In Six Words, Some of the Best Business Advice Ever
August 25, 2012 18 Comments
I don’t remember who said it to me first, many years ago, but the advice has always stuck with me:
What does this mean? Simply this: there is business you can take on that will likely hurt, not help you.
We are all tempted to take on certain clients and projects because of one overriding factor: Revenue. I’d like to suggest that you make each of those decisions based on a different factor: Purpose.
Here are examples of business that may NOT be good business:
- Taking on a project with a client who is hard-nosed, and/or cheap, and/or indecisive. There is such a thing as a bad client. Avoid – let some less wise competitor suffer.
- Taking on a project that has very poor definition, and in which you cannot seem to get more information. This will become a moving target of scope creep that will frustrate you for months on end – guaranteed.
- Taking on a project that is a good bit out of your sweet spot, with an existing client. Don’t endanger the relationship with a high-risk-of-failure attempt to keep all the client’s dollars to yourself. Short-term gain often equals long-term loss.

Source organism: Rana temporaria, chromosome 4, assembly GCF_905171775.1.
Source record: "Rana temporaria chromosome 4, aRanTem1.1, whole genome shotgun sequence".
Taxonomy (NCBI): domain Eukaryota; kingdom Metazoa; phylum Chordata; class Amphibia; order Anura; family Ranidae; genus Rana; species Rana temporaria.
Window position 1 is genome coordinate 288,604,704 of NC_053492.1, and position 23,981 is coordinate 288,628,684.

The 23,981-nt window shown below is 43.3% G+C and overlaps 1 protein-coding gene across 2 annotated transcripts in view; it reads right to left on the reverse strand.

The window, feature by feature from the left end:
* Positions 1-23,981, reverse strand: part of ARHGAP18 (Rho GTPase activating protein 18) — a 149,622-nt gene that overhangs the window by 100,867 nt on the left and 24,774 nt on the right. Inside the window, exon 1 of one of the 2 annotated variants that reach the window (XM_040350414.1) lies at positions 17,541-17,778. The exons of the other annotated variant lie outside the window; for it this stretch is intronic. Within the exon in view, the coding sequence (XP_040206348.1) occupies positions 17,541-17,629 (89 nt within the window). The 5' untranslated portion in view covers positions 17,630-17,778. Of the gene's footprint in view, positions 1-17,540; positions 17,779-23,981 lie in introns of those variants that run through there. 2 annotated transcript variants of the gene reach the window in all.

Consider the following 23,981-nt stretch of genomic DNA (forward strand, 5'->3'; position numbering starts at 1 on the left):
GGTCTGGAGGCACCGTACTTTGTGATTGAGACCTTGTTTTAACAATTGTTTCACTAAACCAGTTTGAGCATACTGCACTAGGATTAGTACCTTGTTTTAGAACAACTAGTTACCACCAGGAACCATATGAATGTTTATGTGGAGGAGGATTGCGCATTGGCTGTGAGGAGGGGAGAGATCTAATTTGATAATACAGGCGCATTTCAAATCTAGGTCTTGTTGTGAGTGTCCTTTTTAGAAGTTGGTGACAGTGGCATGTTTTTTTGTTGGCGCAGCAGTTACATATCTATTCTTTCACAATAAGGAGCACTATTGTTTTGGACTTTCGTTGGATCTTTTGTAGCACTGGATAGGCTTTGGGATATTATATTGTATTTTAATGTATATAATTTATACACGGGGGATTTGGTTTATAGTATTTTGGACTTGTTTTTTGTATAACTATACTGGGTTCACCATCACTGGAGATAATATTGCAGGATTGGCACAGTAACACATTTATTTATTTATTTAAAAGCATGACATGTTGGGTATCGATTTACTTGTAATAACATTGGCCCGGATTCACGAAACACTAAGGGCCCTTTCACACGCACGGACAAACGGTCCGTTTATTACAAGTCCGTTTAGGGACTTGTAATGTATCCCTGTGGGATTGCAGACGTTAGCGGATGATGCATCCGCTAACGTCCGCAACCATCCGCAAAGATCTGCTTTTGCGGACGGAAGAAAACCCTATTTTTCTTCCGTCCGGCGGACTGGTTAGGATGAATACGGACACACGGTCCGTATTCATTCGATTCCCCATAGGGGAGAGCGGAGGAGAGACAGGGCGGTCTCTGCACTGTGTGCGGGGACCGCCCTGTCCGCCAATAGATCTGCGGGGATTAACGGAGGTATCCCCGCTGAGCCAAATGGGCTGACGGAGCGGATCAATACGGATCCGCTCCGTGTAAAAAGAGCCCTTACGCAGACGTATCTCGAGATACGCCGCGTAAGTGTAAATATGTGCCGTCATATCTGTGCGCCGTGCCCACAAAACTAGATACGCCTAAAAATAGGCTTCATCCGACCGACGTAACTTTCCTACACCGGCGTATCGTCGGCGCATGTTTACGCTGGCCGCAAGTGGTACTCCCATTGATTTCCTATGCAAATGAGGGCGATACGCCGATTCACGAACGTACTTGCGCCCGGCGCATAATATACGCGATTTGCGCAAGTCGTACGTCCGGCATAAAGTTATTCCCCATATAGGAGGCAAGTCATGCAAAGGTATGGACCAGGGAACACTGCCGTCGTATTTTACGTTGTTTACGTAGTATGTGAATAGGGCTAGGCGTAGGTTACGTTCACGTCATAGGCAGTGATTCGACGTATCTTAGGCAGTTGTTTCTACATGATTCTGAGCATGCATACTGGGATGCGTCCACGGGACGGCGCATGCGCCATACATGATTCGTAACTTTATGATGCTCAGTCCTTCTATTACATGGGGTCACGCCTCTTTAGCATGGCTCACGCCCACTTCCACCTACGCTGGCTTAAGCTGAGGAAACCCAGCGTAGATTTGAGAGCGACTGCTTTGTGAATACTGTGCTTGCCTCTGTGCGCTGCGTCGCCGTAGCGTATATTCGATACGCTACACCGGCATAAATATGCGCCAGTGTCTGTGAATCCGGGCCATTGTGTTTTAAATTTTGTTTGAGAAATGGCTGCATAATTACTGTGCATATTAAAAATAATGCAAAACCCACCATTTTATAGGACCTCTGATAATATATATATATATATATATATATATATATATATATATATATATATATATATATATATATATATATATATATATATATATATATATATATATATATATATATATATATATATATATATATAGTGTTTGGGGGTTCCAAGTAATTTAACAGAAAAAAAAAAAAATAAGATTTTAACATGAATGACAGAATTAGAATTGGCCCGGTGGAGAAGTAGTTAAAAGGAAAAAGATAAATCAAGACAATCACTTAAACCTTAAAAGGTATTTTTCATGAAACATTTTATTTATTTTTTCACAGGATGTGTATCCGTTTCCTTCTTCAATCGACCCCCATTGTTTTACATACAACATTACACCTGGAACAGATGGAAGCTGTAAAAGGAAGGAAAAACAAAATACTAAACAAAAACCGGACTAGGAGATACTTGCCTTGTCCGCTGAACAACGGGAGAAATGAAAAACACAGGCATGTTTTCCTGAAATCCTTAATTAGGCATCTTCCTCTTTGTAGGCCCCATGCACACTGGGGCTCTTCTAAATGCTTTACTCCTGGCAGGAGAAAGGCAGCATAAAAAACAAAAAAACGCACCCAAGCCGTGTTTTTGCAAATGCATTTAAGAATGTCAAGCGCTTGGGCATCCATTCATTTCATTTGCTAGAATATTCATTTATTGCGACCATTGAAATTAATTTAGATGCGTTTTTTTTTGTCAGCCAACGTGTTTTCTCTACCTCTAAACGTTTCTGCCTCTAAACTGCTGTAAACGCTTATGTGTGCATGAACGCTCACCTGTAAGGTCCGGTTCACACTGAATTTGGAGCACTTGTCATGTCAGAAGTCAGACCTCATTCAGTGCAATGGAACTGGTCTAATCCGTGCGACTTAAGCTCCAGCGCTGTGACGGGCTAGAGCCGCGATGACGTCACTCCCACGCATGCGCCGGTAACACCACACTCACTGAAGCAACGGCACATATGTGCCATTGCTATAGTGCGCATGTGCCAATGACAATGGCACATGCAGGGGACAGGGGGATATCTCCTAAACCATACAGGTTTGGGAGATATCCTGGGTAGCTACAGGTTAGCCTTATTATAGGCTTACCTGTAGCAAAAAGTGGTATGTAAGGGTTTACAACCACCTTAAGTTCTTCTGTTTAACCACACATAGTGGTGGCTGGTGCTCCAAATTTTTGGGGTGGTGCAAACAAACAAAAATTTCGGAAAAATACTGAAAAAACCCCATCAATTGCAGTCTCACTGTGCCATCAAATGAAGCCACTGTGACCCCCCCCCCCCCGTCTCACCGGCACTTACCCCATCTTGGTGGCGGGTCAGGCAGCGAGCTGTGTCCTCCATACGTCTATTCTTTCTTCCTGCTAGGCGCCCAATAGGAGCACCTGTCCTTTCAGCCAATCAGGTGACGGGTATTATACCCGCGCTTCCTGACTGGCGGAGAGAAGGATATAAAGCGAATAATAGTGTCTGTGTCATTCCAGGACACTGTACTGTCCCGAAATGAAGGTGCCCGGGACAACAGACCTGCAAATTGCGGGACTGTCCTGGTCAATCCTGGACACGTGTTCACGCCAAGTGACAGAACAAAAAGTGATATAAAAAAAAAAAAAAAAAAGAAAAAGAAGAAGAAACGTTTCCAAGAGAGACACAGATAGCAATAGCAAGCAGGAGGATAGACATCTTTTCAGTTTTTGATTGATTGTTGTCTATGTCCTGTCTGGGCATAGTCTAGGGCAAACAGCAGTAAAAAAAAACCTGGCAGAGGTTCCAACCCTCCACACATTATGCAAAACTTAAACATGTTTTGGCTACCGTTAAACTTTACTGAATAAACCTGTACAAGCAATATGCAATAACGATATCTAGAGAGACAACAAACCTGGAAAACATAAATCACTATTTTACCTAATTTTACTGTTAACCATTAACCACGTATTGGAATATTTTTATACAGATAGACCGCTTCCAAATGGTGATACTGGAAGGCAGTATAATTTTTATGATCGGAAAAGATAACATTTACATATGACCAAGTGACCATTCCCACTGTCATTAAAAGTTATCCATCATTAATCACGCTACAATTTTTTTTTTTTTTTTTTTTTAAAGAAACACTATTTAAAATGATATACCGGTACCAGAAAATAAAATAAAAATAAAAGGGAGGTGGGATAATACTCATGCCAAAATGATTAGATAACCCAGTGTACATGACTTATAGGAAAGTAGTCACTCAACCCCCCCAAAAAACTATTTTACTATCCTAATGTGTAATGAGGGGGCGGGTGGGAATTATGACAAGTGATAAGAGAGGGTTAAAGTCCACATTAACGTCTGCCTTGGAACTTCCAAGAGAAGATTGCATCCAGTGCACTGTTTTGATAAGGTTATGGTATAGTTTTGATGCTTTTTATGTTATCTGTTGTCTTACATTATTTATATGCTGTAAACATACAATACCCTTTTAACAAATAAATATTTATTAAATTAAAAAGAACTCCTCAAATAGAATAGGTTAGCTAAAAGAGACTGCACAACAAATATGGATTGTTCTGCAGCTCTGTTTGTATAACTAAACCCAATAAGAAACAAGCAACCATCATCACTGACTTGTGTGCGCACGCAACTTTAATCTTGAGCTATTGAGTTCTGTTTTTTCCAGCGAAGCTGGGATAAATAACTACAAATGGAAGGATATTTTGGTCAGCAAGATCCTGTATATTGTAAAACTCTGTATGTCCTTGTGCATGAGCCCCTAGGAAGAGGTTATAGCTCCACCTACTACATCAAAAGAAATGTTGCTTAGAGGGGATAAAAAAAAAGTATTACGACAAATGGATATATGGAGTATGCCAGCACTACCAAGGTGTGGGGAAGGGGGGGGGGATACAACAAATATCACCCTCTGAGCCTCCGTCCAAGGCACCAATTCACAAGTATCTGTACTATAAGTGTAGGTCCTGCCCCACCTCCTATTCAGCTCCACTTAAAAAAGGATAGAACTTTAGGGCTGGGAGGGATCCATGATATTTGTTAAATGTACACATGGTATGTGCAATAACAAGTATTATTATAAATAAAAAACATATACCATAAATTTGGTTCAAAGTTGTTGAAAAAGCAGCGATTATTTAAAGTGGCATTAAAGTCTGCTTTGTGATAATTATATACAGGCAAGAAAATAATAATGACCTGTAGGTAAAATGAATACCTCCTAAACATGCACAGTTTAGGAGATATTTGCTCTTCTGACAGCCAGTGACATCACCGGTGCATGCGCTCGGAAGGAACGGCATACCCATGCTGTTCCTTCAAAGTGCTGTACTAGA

- Taking on a project or client that moves your company and its resources into a direction that you really don’t need to pursue. Rabbit trails waylay any kind of focused growth and dilute your message.
- Taking on a project or client despite warning bells of good judgment and conscience. Don’t let dollars delude you into ignoring your better instincts.
- Trying to compete in an area where you are just one of many potential suppliers, and your offering cannot rise above a commodity level. Find a more narrow niche that you can dominate.
Over and over again, as I’ve counseled small business owners and consultants, I’ve heard the tales of woe that result from pursuing or taking on not-good business. The best way to avoid this trap: have a clearly-defined purpose and highly-focused offering (including the clients you wish to pursue) so that you have a solid basis on which to say no. Otherwise, you’ll dilute your efforts by chasing (ultimately) unprofitable revenue. And that’s a game at which nobody can win.
What would you add to the list? Put your lessons in the comments!
Do you need a clearer purpose and message? Hire Steve Woodruff for Clarity Therapy!
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